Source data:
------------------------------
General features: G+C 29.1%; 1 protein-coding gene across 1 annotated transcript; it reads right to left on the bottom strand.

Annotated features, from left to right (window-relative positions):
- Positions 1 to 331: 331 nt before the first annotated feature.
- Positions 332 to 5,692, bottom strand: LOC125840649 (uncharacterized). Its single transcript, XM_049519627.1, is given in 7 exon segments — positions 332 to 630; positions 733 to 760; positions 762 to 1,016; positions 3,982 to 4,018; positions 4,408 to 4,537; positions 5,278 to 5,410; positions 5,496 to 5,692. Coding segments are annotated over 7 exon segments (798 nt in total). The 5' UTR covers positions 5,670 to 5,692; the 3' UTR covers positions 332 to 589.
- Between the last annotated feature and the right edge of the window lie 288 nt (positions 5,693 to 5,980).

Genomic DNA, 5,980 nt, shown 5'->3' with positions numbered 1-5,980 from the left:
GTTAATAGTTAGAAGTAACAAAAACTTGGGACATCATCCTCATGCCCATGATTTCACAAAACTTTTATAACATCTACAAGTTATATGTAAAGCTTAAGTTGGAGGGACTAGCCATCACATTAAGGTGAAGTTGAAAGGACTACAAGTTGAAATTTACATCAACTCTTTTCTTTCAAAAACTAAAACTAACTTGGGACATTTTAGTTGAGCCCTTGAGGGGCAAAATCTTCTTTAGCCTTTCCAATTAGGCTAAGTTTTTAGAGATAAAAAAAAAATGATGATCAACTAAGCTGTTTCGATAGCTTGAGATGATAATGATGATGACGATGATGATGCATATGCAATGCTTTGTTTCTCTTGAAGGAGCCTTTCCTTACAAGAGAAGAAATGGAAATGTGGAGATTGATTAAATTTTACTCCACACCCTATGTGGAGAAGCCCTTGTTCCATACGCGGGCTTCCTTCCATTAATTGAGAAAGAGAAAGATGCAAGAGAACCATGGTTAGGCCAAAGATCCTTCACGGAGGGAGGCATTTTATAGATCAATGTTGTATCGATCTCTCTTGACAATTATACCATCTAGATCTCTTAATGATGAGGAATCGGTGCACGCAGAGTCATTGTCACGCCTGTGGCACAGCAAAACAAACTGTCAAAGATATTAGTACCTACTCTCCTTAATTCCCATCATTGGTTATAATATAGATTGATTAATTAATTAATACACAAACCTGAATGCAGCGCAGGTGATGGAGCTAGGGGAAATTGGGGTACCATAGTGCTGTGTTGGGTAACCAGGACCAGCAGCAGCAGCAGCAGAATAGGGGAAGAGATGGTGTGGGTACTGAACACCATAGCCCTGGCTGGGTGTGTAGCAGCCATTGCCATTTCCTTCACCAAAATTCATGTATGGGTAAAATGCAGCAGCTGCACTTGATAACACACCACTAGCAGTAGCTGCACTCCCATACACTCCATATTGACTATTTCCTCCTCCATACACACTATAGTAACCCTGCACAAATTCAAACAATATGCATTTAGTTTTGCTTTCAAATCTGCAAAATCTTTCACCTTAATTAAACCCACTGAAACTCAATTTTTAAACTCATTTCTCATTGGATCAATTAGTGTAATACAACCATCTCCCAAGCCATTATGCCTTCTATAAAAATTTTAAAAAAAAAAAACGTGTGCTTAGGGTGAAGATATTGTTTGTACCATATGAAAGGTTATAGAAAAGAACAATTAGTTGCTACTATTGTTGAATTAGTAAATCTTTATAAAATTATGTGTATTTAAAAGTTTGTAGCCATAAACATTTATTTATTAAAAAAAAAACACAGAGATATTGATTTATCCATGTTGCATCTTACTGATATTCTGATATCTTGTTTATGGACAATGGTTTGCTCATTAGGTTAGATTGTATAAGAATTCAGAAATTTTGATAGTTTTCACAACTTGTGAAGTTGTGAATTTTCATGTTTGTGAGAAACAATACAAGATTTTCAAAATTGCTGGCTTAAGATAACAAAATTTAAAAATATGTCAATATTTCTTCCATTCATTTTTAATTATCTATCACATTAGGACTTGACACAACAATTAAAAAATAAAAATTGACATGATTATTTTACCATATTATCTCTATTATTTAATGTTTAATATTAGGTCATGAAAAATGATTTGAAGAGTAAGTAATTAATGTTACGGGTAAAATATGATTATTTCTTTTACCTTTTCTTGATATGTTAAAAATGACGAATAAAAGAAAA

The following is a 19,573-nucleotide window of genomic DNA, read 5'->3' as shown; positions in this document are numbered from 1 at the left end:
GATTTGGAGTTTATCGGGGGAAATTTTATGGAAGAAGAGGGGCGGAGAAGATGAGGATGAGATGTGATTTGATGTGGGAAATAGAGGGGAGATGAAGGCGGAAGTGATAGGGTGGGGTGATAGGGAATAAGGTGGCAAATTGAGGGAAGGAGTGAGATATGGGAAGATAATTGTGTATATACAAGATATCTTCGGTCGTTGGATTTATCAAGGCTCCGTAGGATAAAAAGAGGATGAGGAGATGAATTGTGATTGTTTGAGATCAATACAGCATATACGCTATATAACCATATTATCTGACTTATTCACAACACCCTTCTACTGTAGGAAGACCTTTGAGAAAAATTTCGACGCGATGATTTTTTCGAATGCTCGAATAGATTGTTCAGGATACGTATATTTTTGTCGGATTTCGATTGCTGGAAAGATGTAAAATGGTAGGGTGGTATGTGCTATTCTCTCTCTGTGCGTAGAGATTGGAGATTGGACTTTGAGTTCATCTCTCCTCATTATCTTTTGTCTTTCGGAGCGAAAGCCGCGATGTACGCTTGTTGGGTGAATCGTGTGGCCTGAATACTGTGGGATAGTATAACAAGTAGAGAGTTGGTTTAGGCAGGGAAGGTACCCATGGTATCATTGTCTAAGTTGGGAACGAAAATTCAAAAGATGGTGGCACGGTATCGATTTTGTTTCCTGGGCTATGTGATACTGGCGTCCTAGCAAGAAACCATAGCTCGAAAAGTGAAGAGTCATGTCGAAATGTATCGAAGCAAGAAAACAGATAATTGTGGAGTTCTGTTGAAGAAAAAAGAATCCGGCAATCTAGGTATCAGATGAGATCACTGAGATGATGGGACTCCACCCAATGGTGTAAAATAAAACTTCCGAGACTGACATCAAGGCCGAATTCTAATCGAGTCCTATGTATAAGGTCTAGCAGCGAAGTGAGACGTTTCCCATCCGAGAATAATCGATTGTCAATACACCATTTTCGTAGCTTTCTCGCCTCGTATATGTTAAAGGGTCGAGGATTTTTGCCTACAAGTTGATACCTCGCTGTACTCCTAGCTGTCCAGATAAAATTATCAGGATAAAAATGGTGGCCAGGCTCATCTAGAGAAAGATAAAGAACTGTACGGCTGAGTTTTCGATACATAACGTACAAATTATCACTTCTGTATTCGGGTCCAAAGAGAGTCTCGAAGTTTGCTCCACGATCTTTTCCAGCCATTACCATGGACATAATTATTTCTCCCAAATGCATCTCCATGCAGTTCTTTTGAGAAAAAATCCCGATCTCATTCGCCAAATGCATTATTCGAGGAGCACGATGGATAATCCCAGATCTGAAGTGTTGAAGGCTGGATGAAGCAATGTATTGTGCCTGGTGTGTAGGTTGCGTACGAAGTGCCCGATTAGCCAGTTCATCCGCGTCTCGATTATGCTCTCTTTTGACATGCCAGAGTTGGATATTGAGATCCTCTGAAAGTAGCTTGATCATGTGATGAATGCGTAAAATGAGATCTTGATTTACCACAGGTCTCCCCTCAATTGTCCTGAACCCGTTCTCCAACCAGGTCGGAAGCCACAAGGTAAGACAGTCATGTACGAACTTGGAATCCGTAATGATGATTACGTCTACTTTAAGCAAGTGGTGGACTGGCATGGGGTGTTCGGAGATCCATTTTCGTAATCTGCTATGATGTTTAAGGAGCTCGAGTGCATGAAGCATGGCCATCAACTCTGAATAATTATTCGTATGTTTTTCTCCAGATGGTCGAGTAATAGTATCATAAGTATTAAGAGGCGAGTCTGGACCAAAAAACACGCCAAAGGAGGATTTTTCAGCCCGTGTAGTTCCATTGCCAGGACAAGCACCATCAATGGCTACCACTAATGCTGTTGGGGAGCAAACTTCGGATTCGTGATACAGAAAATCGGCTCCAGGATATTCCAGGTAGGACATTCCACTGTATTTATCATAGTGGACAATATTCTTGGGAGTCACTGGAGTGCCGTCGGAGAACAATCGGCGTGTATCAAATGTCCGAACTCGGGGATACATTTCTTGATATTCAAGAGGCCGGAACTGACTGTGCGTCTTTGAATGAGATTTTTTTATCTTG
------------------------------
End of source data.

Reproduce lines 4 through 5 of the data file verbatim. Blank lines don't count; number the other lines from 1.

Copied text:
- Positions 332 to 5,692, bottom strand: LOC125840649 (uncharacterized). Its single transcript, XM_049519627.1, is given in 7 exon segments — positions 332 to 630; positions 733 to 760; positions 762 to 1,016; positions 3,982 to 4,018; positions 4,408 to 4,537; positions 5,278 to 5,410; positions 5,496 to 5,692. Coding segments are annotated over 7 exon segments (798 nt in total). The 5' UTR covers positions 5,670 to 5,692; the 3' UTR covers positions 332 to 589.
- Between the last annotated feature and the right edge of the window lie 288 nt (positions 5,693 to 5,980).